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PLoS One. 2019 Feb 28;14(2):e0213324. doi: 10.1371/journal.pone.0213324. eCollection 2019.

Impact of preoperative physical activity and depressive symptoms on post-cardiac surgical outcomes.

Author information

Health, Leisure & Human Performance Research Institute, Faculty of Kinesiology and Recreation Management, University of Manitoba, Winnipeg, Manitoba, Canada.
Institute of Cardiovascular Sciences, St. Boniface Hospital Research Centre, Winnipeg, Manitoba, Canada.
Section of Cardiac Surgery, IWK Health Centre, Dalhousie University, Halifax, Nova Scotia, Canada.
Department of Surgery, Max Rady Faculty of Health Sciences, University of Manitoba, Winnipeg, Manitoba, Canada.
St. Boniface General Hospital, Cardiac Psychology Service, Winnipeg, Manitoba, Canada.



To determine the independent and combined impact of preoperative physical activity and depressive symptoms with hospital length of stay (HLOS), and postoperative re-hospitalization and mortality in cardiac surgery patients.


A cohort study including 405 elective and in-house urgent cardiac surgery patients were analyzed preoperatively. Physical activity was assessed with the International Physical Activity Questionnaire to categorize patients as active and inactive. The Patient Health Questionnaire-9 was used to evaluate preoperative depressive symptoms and categorize patients as depressed and not depressed. Patients were separated into four groups: 1) Not depressed/active (n = 209), 2) Depressed/active (n = 48), 3) Not depressed/inactive (n = 101), and 4) Depressed/inactive (n = 47). Administrative data captured re-hospitalization and mortality data, and were combined into a composite endpoint. Models adjusted for demographics, comorbidities, and cardiac surgery type. Multiple imputation was used to impute missing values.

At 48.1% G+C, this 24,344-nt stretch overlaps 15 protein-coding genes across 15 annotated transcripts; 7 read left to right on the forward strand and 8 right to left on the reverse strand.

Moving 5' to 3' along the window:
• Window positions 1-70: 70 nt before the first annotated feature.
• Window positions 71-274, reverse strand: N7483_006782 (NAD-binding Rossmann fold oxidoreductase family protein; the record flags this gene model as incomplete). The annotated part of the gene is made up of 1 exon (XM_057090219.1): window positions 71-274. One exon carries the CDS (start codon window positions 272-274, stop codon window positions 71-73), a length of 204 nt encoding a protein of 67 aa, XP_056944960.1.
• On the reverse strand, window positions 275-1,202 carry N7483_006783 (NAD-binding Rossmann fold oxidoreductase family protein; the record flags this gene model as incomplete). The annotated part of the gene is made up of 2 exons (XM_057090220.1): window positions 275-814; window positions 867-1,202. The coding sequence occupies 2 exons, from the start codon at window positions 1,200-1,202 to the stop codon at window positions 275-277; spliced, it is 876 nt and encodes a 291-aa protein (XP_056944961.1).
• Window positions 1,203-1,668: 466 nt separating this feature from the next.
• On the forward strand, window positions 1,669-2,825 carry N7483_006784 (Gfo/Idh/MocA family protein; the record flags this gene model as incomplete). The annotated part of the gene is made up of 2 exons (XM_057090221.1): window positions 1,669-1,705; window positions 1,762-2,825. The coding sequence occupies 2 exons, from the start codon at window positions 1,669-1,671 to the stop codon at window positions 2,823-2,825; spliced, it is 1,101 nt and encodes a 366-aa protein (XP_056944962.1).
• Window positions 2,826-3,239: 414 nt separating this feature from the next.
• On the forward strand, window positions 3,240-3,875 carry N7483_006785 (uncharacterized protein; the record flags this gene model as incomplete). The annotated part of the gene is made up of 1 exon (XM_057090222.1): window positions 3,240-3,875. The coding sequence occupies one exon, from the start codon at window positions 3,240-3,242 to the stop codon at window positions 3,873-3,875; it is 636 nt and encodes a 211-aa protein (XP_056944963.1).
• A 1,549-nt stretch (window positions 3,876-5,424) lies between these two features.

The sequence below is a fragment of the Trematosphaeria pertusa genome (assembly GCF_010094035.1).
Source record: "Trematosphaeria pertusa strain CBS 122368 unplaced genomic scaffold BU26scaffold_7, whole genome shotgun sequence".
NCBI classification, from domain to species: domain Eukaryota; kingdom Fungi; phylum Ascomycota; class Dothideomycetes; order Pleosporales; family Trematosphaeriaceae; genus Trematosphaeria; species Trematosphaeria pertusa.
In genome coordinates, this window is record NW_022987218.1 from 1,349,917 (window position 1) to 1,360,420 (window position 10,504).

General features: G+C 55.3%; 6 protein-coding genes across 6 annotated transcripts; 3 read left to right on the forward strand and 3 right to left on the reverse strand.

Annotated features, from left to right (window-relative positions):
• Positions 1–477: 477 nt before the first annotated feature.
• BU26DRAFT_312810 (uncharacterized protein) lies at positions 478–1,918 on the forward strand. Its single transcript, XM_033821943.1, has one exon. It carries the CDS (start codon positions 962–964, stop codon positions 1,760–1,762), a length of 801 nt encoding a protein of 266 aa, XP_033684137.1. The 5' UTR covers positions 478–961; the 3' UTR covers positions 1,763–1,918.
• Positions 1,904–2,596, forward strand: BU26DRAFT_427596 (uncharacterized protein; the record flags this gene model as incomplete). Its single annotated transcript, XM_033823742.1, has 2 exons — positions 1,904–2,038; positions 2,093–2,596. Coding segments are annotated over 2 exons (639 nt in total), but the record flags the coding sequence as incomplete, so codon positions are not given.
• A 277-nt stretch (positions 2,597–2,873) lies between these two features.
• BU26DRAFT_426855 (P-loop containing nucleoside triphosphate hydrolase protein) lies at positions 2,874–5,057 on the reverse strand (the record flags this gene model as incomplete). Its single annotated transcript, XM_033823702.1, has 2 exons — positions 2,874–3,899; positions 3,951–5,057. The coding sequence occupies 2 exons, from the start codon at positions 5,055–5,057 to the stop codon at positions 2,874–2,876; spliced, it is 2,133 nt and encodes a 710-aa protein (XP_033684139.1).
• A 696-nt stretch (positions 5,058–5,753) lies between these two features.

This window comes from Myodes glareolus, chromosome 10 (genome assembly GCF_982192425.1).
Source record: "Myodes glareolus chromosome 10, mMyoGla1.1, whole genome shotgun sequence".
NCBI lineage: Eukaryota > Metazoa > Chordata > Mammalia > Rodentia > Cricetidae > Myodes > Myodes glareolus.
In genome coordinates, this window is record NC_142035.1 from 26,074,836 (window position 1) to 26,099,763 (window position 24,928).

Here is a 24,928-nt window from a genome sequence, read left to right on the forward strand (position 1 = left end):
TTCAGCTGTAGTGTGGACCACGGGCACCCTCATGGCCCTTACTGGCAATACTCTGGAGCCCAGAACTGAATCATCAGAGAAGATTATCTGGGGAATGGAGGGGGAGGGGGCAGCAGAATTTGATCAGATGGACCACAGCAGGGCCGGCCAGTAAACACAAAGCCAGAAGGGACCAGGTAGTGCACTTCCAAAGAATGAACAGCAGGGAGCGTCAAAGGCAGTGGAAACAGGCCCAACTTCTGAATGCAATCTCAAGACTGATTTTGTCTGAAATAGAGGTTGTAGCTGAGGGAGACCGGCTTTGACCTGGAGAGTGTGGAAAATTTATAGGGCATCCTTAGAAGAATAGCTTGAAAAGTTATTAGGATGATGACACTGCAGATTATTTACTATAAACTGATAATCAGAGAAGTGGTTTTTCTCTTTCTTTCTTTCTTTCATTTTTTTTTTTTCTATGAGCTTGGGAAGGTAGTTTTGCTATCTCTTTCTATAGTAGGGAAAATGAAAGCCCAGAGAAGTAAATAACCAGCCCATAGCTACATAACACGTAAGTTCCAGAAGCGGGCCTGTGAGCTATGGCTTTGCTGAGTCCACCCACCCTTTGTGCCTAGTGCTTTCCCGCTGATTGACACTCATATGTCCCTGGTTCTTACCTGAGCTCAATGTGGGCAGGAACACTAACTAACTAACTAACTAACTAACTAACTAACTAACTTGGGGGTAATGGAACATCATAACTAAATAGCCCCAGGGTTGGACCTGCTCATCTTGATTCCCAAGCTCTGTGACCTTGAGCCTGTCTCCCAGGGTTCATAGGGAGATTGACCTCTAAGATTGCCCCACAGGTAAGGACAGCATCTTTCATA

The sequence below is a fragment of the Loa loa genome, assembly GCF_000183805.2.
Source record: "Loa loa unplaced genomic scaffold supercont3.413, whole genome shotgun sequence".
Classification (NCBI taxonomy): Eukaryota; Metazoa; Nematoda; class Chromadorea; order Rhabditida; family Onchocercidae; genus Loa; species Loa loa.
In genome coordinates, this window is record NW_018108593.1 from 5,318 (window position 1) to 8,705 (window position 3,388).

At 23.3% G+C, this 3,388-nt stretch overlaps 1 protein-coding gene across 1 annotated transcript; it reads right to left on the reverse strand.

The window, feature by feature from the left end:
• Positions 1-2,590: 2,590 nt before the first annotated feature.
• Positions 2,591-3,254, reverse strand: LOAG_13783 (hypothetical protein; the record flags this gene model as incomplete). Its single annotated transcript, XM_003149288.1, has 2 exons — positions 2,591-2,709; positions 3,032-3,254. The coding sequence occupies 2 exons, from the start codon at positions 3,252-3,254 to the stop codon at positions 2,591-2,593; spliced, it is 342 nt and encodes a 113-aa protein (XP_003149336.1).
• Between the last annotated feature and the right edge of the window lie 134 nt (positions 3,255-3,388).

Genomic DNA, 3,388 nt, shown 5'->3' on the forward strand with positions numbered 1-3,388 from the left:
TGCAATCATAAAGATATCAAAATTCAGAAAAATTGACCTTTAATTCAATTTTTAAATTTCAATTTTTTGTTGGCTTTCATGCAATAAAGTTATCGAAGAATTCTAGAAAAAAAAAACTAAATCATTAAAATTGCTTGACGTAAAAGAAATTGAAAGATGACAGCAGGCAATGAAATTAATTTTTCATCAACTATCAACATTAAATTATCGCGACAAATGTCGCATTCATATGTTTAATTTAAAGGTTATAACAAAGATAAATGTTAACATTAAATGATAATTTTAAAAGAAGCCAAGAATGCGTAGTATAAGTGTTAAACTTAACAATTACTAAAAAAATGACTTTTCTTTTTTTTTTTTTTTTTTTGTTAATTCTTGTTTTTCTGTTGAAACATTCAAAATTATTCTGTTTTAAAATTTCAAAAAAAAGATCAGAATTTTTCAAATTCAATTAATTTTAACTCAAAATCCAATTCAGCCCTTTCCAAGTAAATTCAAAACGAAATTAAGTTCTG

Preoperative physical activity behavior and depression were not associated with HLOS examined in isolation or when analyzed by the physical activity/depressive symptom groups. Physical inactivity (HR: 1.60, 95% CI 1.05 to 2.42; p = 0.03), but not depressive symptoms, was independently associated with the composite outcome. Freedom from the composite outcome were 76.1%, 87.5%, 68.0%, and 61.7% in the Not depressed/active, Depressed/active, Not depressed/inactive, and Depressed/inactive groups, respectively (P = 0.02). The Active/Depressed group had a lower risk of the composite outcome (HR: 0.35 95% CI 0.14 to 0.89; p = 0.03) compared to the other physical activity/depression groups.


Preoperative physical activity appears to be more important than depressive symptoms on short-term postoperative re-hospitalization and mortality.

Conflict of interest statement

This work was supported by an unrestricted education grant from Pfizer Canada Inc [no grant number]. This grant is held by Rakesh C Arora. This does not alter our adherence to PLOS ONE policies on sharing data and materials.

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